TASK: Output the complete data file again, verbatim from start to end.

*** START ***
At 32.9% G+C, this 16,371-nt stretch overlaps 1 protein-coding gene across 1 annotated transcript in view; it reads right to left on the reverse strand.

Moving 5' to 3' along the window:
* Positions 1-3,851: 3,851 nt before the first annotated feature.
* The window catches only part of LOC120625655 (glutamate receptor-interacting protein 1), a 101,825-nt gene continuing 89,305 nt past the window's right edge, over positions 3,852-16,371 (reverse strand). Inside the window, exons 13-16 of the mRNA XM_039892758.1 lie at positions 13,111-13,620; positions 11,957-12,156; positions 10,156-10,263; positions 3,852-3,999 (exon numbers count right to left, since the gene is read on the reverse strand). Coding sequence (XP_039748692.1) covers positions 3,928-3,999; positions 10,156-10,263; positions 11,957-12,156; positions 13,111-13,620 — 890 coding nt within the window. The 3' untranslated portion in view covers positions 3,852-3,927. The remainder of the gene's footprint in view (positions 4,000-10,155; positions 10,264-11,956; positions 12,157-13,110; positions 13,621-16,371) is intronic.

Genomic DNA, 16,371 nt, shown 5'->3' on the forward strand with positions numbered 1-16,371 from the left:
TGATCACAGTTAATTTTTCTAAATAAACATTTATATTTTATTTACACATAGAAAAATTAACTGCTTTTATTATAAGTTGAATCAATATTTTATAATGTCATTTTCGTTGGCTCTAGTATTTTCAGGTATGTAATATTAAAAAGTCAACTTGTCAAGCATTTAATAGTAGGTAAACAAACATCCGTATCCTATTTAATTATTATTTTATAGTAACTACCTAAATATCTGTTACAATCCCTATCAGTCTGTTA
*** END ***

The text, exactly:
At 32.9% G+C, this 16,371-nt stretch overlaps 1 protein-coding gene across 1 annotated transcript in view; it reads right to left on the reverse strand.

Moving 5' to 3' along the window:
* Positions 1-3,851: 3,851 nt before the first annotated feature.
* The window catches only part of LOC120625655 (glutamate receptor-interacting protein 1), a 101,825-nt gene continuing 89,305 nt past the window's right edge, over positions 3,852-16,371 (reverse strand). Inside the window, exons 13-16 of the mRNA XM_039892758.1 lie at positions 13,111-13,620; positions 11,957-12,156; positions 10,156-10,263; positions 3,852-3,999 (exon numbers count right to left, since the gene is read on the reverse strand). Coding sequence (XP_039748692.1) covers positions 3,928-3,999; positions 10,156-10,263; positions 11,957-12,156; positions 13,111-13,620 — 890 coding nt within the window. The 3' untranslated portion in view covers positions 3,852-3,927. The remainder of the gene's footprint in view (positions 4,000-10,155; positions 10,264-11,956; positions 12,157-13,110; positions 13,621-16,371) is intronic.

Genomic DNA, 16,371 nt, shown 5'->3' on the forward strand with positions numbered 1-16,371 from the left:
TGATCACAGTTAATTTTTCTAAATAAACATTTATATTTTATTTACACATAGAAAAATTAACTGCTTTTATTATAAGTTGAATCAATATTTTATAATGTCATTTTCGTTGGCTCTAGTATTTTCAGGTATGTAATATTAAAAAGTCAACTTGTCAAGCATTTAATAGTAGGTAAACAAACATCCGTATCCTATTTAATTATTATTTTATAGTAACTACCTAAATATCTGTTACAATCCCTATCAGTCTGTTA